Jesus, speaking of life after death for us, his followers, said: ““Do not let your hearts be troubled. You believe in God; believe also in me. My Father’s house has many rooms; if that were not so, would I have told you that I am going there to prepare a place for you? And if I go and prepare a place for you, I will come back and take you to be with me that you also may be where I am.” (John 14:1-3)

And as Paul says in 1 Corinthians 15, that great chapter on resurrection (actually quoting from Hosea 13:14):  “Where, O death, is your victory? Where, O death, is your sting?” (verse 55).

What can we say, Father, other than thank you that Jesus was so willing to relinquish all, even to die on a cruel cross, in order that we might gain so much, not the least, life in your presence for evermore. Lord, you have “set eternity in…[our] hearts” (Eccles. 3:11) so teach us, in the light of such wonderful truths, to live lives full of faithful worship and service here on earth so that we may continue to do so in eternity.  Amen.

# 61 A journey through the Psalms. Truths to help us to “…live a life worthy of the calling [we] have received.” (Ephesians 4:1). # Eight: Psalm 6 “liquid prayers”.


For about 4 years of my nursing career I had the privilege of being involved in palliative care, working in a Hospice. I say ‘privilege’, and it was, but of course, it was also very confronting and a very real challenge to care for people at the end stage of their lives (seeking to relieve their symptoms), and to somehow bring some measure of comfort to them and their loves ones. There were many times when Psalm 6 could have expressed how people felt. Many could have said, “I’m sick and frail. I’m fading away with weakness…I’m falling apart…I’m so exhausted and worn-out with my weeping. I endure weary, sleepless nights filled with moaning, soaking my pillow with my tears.” (6:2,6 TPT)

The beauty of the Psalms is that they are timeless. We are not told of the circumstances when David wrote this lament psalm (also considered to be the first of the seven penitential psalms), only that he was obviously seriously unwell, even to the point where he considered he may even die. An experience many people through the ages could identify with. Even Jesus!

Wilcock suggests that this psalm is the “most emotional so far”, but at the same time is a “work of art, in the sense that effort (work) and skill (art) were put into the making of it.” He is talking about the psalmist’s use of the tools of Hebrew poetry of the day. Such things as parallelism (verse 1), repetition (verses 2-3), etc. (see references # 5)

Today though, I just want us to consider the words of verses 6 and 8. “I am worn out with groaning, all night long I flood my bed with weeping and drench my couch with tears…[but] the Lord has heard [the voice of] of [my] weeping.”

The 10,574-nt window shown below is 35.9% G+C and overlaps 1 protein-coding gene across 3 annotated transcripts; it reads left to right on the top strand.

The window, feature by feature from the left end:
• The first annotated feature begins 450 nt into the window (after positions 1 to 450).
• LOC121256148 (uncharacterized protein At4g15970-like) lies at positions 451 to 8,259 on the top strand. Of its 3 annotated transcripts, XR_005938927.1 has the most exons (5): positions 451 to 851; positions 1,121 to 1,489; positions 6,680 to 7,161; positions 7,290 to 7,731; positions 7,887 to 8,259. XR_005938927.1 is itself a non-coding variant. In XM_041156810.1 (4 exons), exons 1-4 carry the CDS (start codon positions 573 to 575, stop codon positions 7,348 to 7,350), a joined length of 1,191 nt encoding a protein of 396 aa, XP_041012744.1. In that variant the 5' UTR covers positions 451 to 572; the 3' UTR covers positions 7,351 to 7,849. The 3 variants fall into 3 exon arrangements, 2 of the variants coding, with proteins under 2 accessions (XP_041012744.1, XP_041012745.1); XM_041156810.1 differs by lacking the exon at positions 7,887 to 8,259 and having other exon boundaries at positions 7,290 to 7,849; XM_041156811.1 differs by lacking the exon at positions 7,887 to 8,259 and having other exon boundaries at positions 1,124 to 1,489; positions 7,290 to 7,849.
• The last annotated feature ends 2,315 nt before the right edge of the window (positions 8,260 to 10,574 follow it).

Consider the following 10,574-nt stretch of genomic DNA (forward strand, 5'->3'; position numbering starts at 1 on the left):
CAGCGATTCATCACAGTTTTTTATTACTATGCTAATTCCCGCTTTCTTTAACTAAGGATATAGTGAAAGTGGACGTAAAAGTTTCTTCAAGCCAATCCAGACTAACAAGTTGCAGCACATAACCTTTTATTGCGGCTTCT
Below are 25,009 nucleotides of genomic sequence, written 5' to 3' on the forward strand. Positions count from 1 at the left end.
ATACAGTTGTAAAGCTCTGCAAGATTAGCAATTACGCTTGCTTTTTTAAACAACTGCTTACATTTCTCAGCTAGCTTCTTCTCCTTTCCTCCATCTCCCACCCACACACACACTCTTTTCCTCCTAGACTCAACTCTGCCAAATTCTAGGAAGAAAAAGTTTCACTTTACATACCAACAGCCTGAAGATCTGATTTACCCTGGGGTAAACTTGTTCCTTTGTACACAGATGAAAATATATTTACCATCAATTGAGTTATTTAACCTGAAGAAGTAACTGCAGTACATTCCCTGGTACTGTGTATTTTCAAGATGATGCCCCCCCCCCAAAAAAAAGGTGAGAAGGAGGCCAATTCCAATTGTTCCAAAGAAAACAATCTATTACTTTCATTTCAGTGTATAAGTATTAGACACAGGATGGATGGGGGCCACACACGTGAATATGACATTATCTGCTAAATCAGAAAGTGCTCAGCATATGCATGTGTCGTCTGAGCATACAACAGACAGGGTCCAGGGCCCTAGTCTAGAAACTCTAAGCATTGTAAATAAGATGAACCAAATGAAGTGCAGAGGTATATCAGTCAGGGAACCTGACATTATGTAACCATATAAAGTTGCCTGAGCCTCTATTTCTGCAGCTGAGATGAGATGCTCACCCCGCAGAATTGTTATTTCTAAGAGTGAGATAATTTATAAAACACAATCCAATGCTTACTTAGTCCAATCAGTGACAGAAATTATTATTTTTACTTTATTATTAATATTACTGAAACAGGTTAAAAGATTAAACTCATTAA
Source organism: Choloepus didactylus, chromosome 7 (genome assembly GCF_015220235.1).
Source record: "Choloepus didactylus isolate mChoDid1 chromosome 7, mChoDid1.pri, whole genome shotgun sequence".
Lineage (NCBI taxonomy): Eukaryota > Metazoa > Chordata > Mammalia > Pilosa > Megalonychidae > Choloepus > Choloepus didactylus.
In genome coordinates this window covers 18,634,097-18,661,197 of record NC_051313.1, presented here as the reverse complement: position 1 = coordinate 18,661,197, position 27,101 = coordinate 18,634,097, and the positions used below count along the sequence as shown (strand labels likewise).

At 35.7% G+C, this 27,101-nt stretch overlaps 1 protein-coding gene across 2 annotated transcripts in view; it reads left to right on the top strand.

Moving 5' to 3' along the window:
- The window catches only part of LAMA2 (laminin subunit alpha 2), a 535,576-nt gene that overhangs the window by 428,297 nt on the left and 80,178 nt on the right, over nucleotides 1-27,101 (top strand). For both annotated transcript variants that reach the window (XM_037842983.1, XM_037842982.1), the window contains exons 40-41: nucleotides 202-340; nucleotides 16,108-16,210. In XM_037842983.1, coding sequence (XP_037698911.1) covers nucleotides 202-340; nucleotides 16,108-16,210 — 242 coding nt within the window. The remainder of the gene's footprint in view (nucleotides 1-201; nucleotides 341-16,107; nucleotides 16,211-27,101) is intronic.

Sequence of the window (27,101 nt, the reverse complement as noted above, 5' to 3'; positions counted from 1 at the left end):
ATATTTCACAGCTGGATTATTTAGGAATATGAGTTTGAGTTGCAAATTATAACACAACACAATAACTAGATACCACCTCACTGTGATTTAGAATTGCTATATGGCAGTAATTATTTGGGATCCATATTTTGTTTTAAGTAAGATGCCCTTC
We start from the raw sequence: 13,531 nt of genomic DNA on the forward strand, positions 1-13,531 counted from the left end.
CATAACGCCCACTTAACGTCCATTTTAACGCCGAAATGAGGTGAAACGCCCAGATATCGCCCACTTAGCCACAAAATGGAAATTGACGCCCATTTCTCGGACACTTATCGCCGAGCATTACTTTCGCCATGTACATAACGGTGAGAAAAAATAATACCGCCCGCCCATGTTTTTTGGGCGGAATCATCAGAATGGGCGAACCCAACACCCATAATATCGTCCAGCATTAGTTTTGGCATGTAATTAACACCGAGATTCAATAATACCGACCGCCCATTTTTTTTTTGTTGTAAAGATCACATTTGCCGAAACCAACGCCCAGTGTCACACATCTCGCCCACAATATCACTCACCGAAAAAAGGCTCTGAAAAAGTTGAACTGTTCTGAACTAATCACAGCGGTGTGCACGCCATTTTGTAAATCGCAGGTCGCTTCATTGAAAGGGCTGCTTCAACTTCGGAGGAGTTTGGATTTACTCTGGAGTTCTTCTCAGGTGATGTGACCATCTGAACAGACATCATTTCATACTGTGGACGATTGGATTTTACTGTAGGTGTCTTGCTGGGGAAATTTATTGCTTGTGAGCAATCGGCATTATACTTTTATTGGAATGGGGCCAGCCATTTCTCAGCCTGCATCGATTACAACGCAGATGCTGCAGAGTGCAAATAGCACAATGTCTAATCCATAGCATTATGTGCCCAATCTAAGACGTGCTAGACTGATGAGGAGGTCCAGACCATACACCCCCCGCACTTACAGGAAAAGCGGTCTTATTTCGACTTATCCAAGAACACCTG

In literature the words above in bold font are known as a  hyperbole, i.e. an extreme exaggeration used to make a point.

And I think we get the point! The psalmist’s life is in turmoil and he is greatly distressed. In fact, so distressed he has been weeping constantly before God.

What interests me though is the mention and therefore the place of tears in our relationship with God and particularly in our prayers.

C.H. Spurgeon commenting on Psalm 6:6,8 says:

“Is there a voice in weeping? Does weeping speak? In what language does it utter its meaning? Why, in that universal tongue which is known and understood in all the earth, and even in heaven itself…Weeping is the eloquence of sorrow. It is an unstammering orator, needing no interpreter, but understood [by] all. Is it not sweet to believe that our tears are understood even when words fail? Let us learn to think of tears as liquid prayers…[received by God’s] heart of mercy.” (see references # 28)

In the Passion Translation, Psalm 28:9 says, “Lord you know all my desires and deepest longings, my tears are liquid words and you can read them.”

And there are many others:

“You’ve kept track of…my weeping. You’ve stored my many tears in your bottle, not one will be lost. You care about me every time I’ve cried. For it is all recorded in your book of remembrance.” (Psalm 56:8 TPT)

“My tears have been my food day and night, while people say to me all day long, ‘Where is your God?’” (Psalm 42:3 NIV)

So, I suggest that as we pray and there is pain associated with our prayers (for ourselves and/or for others) then allow our tears to flow and speak for us to our merciful and gracious Father. And the promise of Psalm 126 is that “Those who sow with tears will reap with songs of joy.” (Psalm 126:5 NIV)

And if it was good enough for Jesus (Hebrews 5:7) and Paul (Acts 20:19), then it is good enough for us!

I certainly have experienced a few times in my life when my tears have been “liquid words” read by God, and God has “heard the voice of my weeping” and answered. What about you?

Father, thank you that you see our tears and respond in your own way and in your own good time in the best way possible. But we also thank you that one day you, “The Sovereign Lord will wipe away the tears from all faces.” (Isaiah 25:8, Revelation 21:4) Hallelujah!